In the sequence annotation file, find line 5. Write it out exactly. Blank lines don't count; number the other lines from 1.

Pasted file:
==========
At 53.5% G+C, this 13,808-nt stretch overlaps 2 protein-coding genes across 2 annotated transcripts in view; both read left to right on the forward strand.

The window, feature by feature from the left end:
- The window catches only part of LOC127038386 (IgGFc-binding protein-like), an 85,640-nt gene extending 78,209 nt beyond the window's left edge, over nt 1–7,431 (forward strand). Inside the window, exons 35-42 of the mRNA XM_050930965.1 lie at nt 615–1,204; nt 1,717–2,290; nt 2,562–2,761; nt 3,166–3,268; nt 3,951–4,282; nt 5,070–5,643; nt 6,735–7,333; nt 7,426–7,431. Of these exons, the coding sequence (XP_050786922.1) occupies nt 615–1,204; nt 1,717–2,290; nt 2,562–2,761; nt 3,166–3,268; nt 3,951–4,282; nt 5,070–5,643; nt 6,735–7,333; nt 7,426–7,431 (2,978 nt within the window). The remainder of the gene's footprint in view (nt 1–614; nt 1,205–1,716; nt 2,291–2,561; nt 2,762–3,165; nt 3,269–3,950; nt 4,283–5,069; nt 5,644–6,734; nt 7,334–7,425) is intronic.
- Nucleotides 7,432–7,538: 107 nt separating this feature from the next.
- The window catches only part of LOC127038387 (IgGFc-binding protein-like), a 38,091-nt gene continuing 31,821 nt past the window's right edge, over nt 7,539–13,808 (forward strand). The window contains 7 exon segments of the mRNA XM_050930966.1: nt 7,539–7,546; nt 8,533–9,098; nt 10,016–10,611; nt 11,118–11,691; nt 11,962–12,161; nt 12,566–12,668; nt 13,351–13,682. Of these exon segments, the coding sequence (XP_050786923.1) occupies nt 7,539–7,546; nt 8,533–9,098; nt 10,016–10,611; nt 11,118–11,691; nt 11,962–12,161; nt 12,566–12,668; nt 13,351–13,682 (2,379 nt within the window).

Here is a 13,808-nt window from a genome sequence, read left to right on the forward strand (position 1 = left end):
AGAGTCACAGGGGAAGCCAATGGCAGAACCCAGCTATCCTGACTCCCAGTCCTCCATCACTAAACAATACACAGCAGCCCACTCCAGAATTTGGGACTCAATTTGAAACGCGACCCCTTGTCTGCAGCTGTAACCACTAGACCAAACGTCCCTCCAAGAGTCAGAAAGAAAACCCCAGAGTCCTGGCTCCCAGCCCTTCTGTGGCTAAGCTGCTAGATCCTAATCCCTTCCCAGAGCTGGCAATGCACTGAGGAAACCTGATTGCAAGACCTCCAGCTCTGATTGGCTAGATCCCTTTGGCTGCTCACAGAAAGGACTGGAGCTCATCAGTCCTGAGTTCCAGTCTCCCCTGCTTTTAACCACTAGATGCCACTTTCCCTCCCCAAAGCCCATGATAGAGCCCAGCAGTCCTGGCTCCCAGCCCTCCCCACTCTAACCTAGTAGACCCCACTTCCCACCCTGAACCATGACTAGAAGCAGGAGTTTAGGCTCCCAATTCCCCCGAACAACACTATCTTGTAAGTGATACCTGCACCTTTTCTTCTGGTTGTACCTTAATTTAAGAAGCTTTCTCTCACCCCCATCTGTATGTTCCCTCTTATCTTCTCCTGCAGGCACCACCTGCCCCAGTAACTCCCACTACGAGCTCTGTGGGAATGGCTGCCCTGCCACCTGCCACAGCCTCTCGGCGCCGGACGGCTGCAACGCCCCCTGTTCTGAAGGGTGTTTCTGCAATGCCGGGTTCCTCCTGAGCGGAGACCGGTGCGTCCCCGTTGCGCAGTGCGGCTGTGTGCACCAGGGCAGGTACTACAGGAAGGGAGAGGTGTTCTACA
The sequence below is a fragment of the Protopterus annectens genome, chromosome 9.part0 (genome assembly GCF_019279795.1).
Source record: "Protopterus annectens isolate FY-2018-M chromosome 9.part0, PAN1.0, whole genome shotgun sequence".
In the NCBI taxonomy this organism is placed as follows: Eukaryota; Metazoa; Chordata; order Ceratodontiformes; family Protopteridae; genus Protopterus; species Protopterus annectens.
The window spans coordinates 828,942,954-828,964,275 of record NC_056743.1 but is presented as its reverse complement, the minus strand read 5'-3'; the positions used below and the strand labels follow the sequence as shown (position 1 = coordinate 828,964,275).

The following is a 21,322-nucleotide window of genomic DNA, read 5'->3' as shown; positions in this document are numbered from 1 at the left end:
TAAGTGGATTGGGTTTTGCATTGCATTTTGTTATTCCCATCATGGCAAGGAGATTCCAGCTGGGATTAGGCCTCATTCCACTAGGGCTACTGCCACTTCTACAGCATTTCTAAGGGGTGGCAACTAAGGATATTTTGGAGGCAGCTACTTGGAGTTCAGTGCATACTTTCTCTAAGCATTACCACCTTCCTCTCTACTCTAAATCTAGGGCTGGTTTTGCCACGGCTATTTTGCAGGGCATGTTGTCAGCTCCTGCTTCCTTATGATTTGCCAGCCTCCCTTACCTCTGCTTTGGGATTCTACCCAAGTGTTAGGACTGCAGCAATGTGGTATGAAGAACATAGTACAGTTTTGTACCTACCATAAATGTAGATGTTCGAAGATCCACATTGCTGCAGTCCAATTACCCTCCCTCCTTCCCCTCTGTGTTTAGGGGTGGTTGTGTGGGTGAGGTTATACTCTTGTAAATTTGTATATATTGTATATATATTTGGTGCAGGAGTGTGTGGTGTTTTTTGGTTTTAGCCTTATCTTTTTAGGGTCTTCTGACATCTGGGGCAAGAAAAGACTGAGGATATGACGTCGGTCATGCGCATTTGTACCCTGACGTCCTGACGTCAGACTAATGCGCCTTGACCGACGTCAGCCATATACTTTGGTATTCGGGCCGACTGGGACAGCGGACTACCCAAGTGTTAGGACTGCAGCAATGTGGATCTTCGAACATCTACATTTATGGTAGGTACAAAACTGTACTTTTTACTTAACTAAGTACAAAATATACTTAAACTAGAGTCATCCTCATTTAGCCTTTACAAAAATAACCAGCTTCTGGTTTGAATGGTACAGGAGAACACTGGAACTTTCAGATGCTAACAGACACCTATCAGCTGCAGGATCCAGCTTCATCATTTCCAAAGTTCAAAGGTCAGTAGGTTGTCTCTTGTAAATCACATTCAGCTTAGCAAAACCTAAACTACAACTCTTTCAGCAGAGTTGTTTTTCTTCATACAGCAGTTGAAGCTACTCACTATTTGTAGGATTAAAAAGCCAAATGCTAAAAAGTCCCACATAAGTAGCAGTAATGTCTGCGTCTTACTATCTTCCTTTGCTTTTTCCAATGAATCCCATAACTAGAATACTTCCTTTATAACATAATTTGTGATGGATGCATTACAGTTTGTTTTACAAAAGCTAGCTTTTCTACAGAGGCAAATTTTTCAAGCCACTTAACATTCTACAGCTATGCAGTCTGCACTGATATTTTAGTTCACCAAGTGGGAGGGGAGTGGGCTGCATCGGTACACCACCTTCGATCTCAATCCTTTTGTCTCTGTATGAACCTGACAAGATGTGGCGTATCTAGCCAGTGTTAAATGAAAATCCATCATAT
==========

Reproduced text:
- The window catches only part of LOC127038387 (IgGFc-binding protein-like), a 38,091-nt gene continuing 31,821 nt past the window's right edge, over nt 7,539–13,808 (forward strand). The window contains 7 exon segments of the mRNA XM_050930966.1: nt 7,539–7,546; nt 8,533–9,098; nt 10,016–10,611; nt 11,118–11,691; nt 11,962–12,161; nt 12,566–12,668; nt 13,351–13,682. Of these exon segments, the coding sequence (XP_050786923.1) occupies nt 7,539–7,546; nt 8,533–9,098; nt 10,016–10,611; nt 11,118–11,691; nt 11,962–12,161; nt 12,566–12,668; nt 13,351–13,682 (2,379 nt within the window).